Customs director tells of 'continuous conflict' at borders and how many of the cases involved passengers bringing drugs through Dubai International Airport.
Agents foil 190 drug smuggling attempts
DUBAI // Customs officers stopped 190 attempts to smuggle in drugs during the first six months of this year, a senior official said. Mohammed Mattar al Marri, the executive director of cargo operations at Dubai Customs, said many of the cases involved passengers bringing drugs through Dubai International Airport, while others involved parcels sent from abroad through the postal system.
Speaking at a forum organised by Dubai Police to mark an international day against drug abuse and trafficking, Mr al Marri said the UAE's police and security agencies were working together to try to stop the drugs trade. "Great efforts are being made by the Government to combat drug abuse and illicit trafficking into the country as part of the overall appreciation of the dangers of drugs," he said.
He said that advanced scanning equipment at the airport and ports, and specialist units including sniffer dogs and a mobile laboratory introduced recently were helping the authorities to foil increasingly sophisticated smuggling attempts. "There is a continuous conflict at the international borders between security and customs authorities from one hand and smugglers on the other," he said. "There are international networks that rely on exploiting the advanced infrastructure, especially the transport sector, in the emirate of Dubai."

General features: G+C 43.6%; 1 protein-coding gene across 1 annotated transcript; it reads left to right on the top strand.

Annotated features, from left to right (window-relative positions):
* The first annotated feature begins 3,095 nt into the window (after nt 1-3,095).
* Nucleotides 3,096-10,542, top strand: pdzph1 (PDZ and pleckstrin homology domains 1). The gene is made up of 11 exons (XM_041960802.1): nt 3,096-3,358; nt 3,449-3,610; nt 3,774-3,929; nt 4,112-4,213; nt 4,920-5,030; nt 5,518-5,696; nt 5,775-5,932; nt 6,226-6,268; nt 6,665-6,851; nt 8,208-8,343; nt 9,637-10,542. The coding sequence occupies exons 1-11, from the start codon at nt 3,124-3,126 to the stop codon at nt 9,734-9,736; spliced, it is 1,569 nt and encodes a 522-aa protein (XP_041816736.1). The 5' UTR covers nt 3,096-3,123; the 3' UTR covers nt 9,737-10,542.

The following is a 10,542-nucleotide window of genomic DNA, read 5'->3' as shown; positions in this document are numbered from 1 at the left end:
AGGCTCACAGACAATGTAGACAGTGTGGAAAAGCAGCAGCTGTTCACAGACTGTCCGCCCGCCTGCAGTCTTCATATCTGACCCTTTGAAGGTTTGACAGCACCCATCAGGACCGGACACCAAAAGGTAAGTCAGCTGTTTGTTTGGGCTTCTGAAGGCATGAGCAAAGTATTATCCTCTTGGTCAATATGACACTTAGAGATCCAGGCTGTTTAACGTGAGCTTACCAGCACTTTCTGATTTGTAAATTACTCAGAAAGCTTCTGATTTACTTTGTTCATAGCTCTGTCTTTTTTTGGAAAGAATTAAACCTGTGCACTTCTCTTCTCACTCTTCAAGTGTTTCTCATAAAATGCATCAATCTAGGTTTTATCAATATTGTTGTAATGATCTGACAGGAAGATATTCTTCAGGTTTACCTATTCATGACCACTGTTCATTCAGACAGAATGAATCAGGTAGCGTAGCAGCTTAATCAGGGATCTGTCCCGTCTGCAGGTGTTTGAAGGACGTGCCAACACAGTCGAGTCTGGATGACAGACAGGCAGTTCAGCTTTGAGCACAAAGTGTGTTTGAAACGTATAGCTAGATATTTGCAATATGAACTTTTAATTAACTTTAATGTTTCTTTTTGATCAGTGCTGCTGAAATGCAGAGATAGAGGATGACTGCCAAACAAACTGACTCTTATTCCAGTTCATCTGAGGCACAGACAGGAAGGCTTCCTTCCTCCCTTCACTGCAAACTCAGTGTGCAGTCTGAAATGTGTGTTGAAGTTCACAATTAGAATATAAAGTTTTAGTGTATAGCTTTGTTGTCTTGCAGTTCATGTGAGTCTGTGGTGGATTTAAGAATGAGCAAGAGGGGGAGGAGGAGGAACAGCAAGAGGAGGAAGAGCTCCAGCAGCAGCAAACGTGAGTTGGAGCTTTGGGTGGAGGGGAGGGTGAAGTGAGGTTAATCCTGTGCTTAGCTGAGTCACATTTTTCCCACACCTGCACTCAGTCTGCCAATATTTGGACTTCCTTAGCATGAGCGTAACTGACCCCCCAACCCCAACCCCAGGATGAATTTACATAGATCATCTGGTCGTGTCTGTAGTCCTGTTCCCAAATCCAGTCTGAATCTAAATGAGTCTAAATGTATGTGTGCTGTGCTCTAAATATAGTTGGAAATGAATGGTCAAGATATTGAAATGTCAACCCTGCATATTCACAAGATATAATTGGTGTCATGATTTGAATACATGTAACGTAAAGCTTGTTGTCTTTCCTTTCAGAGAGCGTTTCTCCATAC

He said political instability in some nations meant their territories could be used to grow drugs, and that smuggling gangs preyed on people from poor countries to act as "mules" and run the risk of getting caught with narcotics in their possession. Earlier this week Brig Abdul Jalil Mehdi, the head of the anti-narcotics unit at Dubai Police, was reported as saying that people caught at the airport with small amounts of drugs in their possession might not have to go to jail if they admitted their guilt and the drugs were for personal use.
Under UAE law at present, anyone found with even tiny amounts of a banned substance or who has traces of an illegal drug in their blood faces a minimum four-year prison sentence. The penalty for smuggling large amounts of narcotics is a minimum 10-year jail term. firstname.lastname@example.org